Bill immediately explains it.
Element Two. — “probably because I could not separate from all the movie images of a British-tainted India.” — So, even good friends like Bill who keep an open mind and want to learn about other civilizations and societies, in this case outside of the U.S., have in their minds deeply ingrained, and probably fake, twisted and distorted, negative images of India courtesy mainstream movies. Jungle Book, Gunga Din, and the other Rudyard Kipling genre movies and novels have always done a great job to keep the Western audience misinformed about India and her people. Then, much later, Indiana Jones movies (Lost Ark, etc.) have done it even better. And, finally, who can forget about the modern-marvel-misinformation of City of Joy, Slumdog Millionaire or an Oscar movie I personally worked in — Born Into Brothels?
Element Three. — “But you have shown me a different perspective.” Aww, thanks, bro. Only if you could rub that onto my Indian would-be-rich-and-famous friends who would perhaps have a totally different perspective about your perspective about my perspective. (Now…read it one more time…if you please 🙂
Element Four. — “would be VERY interesting to see it through those eyes.” Bill means my eyes. I know. That’s a smarty-pants way to avoid expenses and time and hassle to visit India. I get it, Bill. You want to visit India at my expense, especially when I’ll be a couple of thousand dollars poor and at least a dozen pound smaller (sicker) coming back from eating carbon monoxide and lead from taxicab exhausts and sidewalk chicken rolls. Nice thought, Bill 😉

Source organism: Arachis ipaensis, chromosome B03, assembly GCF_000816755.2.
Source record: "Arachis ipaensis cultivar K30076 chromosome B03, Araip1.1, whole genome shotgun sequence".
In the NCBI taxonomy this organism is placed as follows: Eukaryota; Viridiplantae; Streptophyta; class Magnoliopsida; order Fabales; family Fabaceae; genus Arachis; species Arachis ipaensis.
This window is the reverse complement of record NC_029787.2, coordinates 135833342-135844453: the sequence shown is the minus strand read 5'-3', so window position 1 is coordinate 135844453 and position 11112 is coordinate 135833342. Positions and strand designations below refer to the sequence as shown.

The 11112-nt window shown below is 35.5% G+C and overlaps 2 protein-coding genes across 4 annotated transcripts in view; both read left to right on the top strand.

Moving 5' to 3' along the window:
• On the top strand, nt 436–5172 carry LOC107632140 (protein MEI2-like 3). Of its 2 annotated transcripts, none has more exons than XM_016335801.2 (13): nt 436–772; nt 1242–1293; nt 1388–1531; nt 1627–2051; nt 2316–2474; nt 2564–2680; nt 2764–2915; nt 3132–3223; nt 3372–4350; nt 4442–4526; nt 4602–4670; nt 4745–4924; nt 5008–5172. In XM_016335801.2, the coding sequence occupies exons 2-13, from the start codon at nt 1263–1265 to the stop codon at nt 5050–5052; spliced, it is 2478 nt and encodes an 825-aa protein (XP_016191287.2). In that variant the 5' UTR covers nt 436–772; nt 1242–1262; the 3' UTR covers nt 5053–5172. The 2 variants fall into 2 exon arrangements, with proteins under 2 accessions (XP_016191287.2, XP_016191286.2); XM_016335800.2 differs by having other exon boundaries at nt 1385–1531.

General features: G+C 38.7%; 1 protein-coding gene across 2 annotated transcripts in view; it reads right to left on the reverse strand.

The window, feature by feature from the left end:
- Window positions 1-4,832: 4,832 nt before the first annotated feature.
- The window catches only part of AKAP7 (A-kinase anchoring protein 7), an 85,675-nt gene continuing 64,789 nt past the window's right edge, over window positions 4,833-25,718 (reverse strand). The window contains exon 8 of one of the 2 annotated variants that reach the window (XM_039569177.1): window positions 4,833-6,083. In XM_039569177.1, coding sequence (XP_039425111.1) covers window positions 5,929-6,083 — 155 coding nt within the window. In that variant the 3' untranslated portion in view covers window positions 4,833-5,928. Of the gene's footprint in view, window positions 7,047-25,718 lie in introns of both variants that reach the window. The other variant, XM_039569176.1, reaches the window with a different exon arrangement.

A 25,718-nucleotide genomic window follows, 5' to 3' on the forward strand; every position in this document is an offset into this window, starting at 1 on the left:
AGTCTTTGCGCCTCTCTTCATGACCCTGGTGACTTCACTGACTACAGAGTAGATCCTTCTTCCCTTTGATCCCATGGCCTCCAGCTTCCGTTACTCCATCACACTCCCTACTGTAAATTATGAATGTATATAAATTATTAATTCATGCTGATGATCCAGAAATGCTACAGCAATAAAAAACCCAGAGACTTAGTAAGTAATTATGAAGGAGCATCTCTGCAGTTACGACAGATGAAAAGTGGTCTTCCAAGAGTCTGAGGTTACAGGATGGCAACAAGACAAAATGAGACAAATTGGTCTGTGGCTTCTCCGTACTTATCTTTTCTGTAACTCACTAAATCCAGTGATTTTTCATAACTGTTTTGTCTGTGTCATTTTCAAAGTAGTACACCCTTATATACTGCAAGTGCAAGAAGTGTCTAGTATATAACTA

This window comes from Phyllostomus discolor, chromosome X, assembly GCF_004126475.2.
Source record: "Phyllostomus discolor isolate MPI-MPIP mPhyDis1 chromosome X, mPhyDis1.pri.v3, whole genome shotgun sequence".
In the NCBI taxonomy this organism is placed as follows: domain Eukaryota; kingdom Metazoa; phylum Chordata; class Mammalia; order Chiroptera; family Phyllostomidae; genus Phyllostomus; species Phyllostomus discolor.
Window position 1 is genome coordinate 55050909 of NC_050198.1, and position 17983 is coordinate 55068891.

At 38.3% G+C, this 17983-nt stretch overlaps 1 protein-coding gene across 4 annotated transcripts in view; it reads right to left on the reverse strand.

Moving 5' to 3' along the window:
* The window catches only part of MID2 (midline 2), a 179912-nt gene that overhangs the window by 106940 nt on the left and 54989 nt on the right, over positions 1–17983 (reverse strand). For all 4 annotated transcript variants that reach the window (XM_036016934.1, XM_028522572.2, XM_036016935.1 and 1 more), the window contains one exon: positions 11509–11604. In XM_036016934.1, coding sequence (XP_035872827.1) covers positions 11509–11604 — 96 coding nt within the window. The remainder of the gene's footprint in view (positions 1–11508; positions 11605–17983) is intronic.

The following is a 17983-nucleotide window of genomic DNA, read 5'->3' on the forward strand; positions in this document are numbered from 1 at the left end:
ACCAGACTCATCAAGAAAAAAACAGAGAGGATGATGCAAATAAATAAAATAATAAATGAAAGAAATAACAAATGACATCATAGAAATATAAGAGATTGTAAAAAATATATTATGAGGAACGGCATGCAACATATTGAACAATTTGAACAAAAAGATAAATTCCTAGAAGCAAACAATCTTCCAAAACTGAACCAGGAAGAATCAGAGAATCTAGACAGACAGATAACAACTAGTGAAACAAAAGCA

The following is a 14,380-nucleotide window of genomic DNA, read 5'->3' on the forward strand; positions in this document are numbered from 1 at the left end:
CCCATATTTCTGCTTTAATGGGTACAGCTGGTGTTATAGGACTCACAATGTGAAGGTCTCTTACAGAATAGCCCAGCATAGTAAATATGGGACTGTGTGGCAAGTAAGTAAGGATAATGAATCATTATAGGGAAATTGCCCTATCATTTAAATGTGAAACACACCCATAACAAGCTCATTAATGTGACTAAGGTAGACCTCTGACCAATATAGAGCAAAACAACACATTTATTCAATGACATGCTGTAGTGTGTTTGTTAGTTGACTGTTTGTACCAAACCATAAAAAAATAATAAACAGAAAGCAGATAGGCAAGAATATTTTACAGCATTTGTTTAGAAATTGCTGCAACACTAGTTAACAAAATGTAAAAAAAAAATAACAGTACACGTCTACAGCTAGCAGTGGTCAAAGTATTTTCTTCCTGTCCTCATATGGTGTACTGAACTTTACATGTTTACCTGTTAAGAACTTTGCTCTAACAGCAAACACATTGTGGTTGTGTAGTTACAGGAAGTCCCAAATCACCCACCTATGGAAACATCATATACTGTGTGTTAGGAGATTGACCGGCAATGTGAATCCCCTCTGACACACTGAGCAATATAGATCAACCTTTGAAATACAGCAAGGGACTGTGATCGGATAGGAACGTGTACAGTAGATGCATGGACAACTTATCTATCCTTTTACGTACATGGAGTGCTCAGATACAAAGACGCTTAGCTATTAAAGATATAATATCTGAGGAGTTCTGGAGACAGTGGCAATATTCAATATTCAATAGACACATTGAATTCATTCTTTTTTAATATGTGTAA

Element Five. — “though I doubt the Indian office of tourism would be thrilled.” Now, that’s not fair. I was planning to write about the romantic-sensual-erotic side of India too in my weekly write-ups, including vivid descriptions of Konark and Khajuraho stone dems (google images) and Kolkata, Delhi and Mumbai diners. I don’t see any red flags raised by Indian tourism offices! Now, when I start writing about non-erotic subjects such as politics or poverty, that’s a different story. But I never plan to mix them up; in fact, I hope to make some little money selling my hot tourism stories, with no political masala, whatsoever.
I also plan to write more about the Indian women and how they have touched me — remember I told you that would be an ongoing story? Here’s your chance to get back on that mold. Promise it’s going to be exciting…at least fun. People tell me they liked the previous episodes.
So, that’s it for now. Tired and exhausted of finishing up long list of to-do’s before I leave. Excited and thrilled that I’m going back to a place I know so well and care so deeply about.
I hope you keep in touch with me on a regular basis. I plan to write, as I said before, at least on a weekly basis. On India. On the land of Tagore. On the land of Kabir. On the land of Sri Chaitanya, Buddha, Nanak, Tulsi Das and Mirabai.
I plan to write about the live reincarnations of the above legends too. You’ll know what I’m talking about.

I Look Forward to Meet You

I’m leaving for India. Are you interested?
By the way, I never really told you and you never asked this simple question: interested in WHAT?
Tell me now, when you get a chance.
Sincerely Writing,
Brooklyn, New York